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Genetics And The Blame Game

Just heard a news story that researchers have identified three genes responsible for about 9 percent of  stuttering. In the story, a woman who stuttered as a child and teenager and who now works with other stutterers was nearly in tears at the news. Her clients, she said, would be so happy to learn that their stuttering “wasn’t their fault.”

I’m happy for the stutterers of the world. But this story made me think about so many other things related to our health that we try to find an “out” for, something that makes it not our “fault.” The more we learn about the contribution of genes to human health, the more stories like the stuttering one we’ll hear. The thing is, our genes do not operate in a vacuum. Just because I have a gene or genes that increase my risk of lung cancer doesn’t mean I’ll get it. But add smoking to the mix–an environmental component–and it’s much more likely I’ll develop lung cancer as the environmental stress combined with the genetic mutations turn on or off the underlying biochemical processes that trigger cancer growth.

The same could be said for nearly any condition for which a genetic component has been identified. We know, for instance, that some people are just genetically predestined to be heavy. You see it in their families going back generations. The question is, just how heavy? A genetic predisposition towards obesity is not a get-out-of-jail-free card to hit the all-you-can-eat buffet on a regular basis. Instead, it’s a warning light that I have to be even more vigilant than my peers in terms of exercise and diet, much like someone with a genetic predisposition towards high cholesterol has to limit saturated fat and other cholesterol-creating foods more so than someone without those genes.

In other words, don’t blame the genes. That’s like blaming the computer for crashing when you’re the one who operated it without virus protection, or blaming the car for crashing when you’re the one who drove 30 miles over the speed limit while texting. By all means, learn all you can about your genes–there are even tests you can take at home that will provide information on your risk for  hundreds of genetically-linked conditions–but know that risk is only a word. You still, to a large extent, control your medical destiny.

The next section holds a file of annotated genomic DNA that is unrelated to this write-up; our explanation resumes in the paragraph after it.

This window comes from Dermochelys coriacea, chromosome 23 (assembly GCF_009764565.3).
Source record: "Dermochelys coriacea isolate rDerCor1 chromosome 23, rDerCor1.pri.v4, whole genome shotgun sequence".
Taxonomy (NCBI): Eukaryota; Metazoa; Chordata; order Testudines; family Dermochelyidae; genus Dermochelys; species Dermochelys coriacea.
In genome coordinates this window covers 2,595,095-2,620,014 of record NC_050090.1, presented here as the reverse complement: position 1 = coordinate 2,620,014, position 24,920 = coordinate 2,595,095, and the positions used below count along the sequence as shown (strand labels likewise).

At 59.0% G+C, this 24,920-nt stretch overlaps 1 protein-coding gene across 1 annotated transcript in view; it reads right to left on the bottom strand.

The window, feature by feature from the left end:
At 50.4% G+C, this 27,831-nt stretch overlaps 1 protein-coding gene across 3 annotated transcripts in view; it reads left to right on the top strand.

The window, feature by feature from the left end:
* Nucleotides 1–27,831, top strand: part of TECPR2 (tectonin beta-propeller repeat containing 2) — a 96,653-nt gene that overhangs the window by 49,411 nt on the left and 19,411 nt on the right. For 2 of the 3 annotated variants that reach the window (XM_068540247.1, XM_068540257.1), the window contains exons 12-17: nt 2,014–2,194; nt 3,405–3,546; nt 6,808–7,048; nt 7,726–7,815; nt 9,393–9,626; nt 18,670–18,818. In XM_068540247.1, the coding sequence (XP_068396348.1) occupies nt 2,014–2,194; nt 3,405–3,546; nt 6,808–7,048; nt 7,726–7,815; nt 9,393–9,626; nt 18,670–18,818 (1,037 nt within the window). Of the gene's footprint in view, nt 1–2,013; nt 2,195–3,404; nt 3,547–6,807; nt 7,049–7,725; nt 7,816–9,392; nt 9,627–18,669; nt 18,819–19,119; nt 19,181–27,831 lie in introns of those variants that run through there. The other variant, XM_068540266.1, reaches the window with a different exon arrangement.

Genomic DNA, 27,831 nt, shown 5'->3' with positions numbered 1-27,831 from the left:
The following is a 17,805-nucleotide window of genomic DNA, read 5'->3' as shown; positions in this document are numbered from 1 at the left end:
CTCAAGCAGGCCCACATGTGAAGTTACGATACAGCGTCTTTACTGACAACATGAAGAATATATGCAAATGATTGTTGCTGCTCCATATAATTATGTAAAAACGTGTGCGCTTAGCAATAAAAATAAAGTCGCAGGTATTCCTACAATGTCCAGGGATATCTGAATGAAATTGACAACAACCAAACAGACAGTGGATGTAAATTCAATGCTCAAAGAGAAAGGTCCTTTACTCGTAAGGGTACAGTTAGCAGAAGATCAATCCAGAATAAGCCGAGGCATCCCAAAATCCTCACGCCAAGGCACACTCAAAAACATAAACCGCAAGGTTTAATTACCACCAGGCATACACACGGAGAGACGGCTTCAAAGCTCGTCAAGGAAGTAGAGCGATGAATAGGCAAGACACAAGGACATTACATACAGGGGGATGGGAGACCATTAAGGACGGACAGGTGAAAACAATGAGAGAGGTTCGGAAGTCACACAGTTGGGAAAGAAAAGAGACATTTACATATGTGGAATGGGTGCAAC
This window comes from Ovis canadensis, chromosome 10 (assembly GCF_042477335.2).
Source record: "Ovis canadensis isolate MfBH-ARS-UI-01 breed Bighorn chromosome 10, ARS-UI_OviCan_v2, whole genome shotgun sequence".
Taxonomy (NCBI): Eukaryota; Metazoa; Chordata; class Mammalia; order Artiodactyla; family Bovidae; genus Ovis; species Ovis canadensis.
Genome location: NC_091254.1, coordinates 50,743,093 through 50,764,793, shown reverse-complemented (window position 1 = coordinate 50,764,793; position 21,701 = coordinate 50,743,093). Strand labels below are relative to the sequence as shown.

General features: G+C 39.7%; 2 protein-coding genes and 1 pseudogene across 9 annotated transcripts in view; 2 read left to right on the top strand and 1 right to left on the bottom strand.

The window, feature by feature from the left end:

Your thoughts?

*This blog post was originally published at A Medical Writer's Musings on Medicine and Health Care*


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3 Responses to “Genetics And The Blame Game”

  1. Read says:

    This takes us back to the old nature vs nurture debate which, just as your post alludes, is a false dichotomy. The relationship between genes and externalities is complicated. If you ask a geneticist why someone gets sick, they’ll have a completely different (but equally true) answer than if you ask an anthropologist than if you ask the behavioral economist. The idea that there are multiple truths is a tough one for us to grasp I think. So great post! And thanks for helping bring grey to this black and white world.

  2. Bud Bultman says:

    I see your point, but for those of us who have stutterers in our family, this is helpful in that it lets all those teachers/friends/others know that it was not poor parenting that caused several brothers to stutter. When we know that stuttering runs in our families, we can go to the web site of The Stuttering Foundation and learn what to do when a child in another generation starts to stutter. Teachers, employers, and everyone should know how to converse and help someone who stutters; why don’t you do an article about that?

  3. Bud Bultman says:

    If my grandparents were alive today, they would be happy to read Jane Fraser’s comment “Parents don’t cause stuttering, and this research should lift the burden of guilt from their shoulders” and be assured that their parenting skills did not cause the stuttering in their sons. They would also be happy to know that the Stuttering Foundation helped their sons lead successful lives because of their book “Self Therapy for the Stutterer” and referral of one of the sons to a speech therapist trained to work with stuttering. Thanks to the Stuttering Foundation for supporting Dr. Drayna’s work on discovering genes that cause stuttering!

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